Driver killed in Menlo Park Caltrain accident was trapped on tracks

MENLO PARK, Calif. (KTVU) -- New information surfaced Tuesday about how a driver who was stuck in traffic and trapped on railroad tracks was hit and killed by an oncoming Caltrain in Menlo Park early Monday evening.

Late Tuesday afternoon, KTVU received new video from a viewer that was taken just moments after the fatal crash happened.

The woman who was killed was boxed in and had no way to go to get out of the train's path.

Work crews spent much of Tuesday replacing the gate and fixing damaged poles at the Ravenswood Avenue Caltrain crossing in Menlo Park where a Caltrain struck a car stuck on the tracks just before 5 p.m. Monday evening.

The car flew 40 feet upon impact. The driver, described as a 35-year-old woman, was taken to Stanford Hospital where she later died. 

On Tuesday night, Caltrain released the name of the woman killed in Menlo Park Monday when her SUV got stuck on the tracks was hit by a train.

The woman was identified as 35-year-old Jennifer Jahyun of East Palo Alto.

KTVU spoke with accident witness Jennifer Jones, who was stopped at the crossing facing Jahyun. She said the victim seemed trapped on the tracks with nowhere to go.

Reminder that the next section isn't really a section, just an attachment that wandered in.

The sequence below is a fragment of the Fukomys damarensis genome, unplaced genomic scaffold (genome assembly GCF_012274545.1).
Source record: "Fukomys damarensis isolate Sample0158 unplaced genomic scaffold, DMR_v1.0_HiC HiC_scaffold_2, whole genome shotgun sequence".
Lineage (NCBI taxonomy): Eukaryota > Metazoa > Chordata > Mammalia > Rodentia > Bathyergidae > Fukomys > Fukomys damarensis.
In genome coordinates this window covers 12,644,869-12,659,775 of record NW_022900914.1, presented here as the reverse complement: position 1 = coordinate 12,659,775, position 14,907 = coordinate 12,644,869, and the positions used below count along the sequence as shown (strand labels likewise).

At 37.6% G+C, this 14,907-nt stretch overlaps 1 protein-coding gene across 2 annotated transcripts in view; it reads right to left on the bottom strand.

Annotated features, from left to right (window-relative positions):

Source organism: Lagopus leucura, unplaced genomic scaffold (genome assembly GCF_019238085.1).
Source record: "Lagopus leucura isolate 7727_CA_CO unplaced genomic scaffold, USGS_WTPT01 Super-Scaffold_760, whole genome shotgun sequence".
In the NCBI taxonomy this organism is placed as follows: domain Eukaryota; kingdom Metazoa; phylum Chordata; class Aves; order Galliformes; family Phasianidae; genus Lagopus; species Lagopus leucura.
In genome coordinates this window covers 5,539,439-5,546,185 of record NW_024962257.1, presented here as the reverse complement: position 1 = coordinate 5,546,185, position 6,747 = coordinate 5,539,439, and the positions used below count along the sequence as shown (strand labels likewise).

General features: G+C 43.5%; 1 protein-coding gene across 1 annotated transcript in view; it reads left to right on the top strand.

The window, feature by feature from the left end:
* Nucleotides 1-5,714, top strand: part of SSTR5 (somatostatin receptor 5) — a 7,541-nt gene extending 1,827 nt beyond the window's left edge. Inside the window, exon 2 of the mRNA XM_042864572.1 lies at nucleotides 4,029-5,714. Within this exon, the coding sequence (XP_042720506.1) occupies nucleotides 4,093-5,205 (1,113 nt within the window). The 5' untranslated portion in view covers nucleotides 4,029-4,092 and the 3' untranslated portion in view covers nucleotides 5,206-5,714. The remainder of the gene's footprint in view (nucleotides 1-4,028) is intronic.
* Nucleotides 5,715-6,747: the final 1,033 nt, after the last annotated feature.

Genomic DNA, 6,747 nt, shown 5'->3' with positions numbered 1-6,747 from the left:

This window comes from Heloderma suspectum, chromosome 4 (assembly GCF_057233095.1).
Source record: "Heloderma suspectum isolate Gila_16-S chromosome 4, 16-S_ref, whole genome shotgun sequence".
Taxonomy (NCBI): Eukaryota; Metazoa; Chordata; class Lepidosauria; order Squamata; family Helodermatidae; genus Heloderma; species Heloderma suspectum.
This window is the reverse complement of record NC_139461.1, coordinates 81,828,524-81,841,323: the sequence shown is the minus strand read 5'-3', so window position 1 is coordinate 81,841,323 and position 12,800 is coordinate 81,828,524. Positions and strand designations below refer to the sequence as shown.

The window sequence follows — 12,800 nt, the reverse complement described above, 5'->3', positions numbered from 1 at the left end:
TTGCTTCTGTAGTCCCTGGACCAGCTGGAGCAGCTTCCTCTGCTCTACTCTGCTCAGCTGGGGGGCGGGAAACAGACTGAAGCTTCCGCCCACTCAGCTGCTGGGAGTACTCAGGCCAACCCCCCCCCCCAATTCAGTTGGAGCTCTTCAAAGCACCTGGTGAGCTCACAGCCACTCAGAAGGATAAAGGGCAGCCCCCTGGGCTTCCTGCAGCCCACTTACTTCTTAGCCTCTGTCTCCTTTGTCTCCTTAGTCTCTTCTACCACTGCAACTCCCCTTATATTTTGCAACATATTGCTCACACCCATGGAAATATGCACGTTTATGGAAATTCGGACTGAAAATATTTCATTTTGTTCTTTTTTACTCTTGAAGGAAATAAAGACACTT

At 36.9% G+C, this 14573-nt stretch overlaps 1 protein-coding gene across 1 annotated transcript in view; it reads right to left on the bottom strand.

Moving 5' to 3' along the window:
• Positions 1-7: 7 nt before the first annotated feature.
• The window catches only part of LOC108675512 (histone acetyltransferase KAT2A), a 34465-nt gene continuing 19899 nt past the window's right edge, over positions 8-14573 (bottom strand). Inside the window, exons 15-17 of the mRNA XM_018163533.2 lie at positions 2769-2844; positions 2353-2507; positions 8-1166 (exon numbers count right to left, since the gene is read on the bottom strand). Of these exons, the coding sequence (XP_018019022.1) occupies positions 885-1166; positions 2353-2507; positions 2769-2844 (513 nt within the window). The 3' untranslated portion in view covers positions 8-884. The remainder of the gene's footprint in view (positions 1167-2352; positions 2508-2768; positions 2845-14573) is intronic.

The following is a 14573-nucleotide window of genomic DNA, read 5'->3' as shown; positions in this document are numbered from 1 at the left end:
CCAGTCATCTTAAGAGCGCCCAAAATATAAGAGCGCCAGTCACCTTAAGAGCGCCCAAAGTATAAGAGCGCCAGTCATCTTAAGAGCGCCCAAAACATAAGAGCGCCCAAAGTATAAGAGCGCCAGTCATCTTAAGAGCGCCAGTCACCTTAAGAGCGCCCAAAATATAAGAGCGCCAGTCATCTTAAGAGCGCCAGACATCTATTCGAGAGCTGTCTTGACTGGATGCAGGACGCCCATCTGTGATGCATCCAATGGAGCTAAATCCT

Jones said the woman was looking down and appeared not to realize a train was coming.

"I was about to get out and wave my arms to get her attention, but it was too late," Jones said.

People who work near the train crossings say the intersection is often crowded and confusing.

"Many times I have tried to get through the intersection and it's like, 'Can I go? No. Is it safe? I've been sitting here for five minutes almost,'" said Sandy Gregory, who works nearby.

"When the train comes, cars are already nervous. Trying to stay off the tracks or get to the other side. A pedestrian will get in the way. There is just too much going on," said another woman who declined to give her name.

But changes are likely coming to the crosswalk. The Menlo Park Public Works Director told KTVU the city has received funding to design a different crossing, one that most likely will have the street run underneath the tracks.

"Until that time, everyone should know never stop on a train track. If you are not clear to proceed, don't enter the rail crossing," said Caltrain spokeswoman Jayme Ackemann.

A new crossing is still more than two years away, but once it is installed, it should prevent the kind of accident that occurred at the track crossing Monday.

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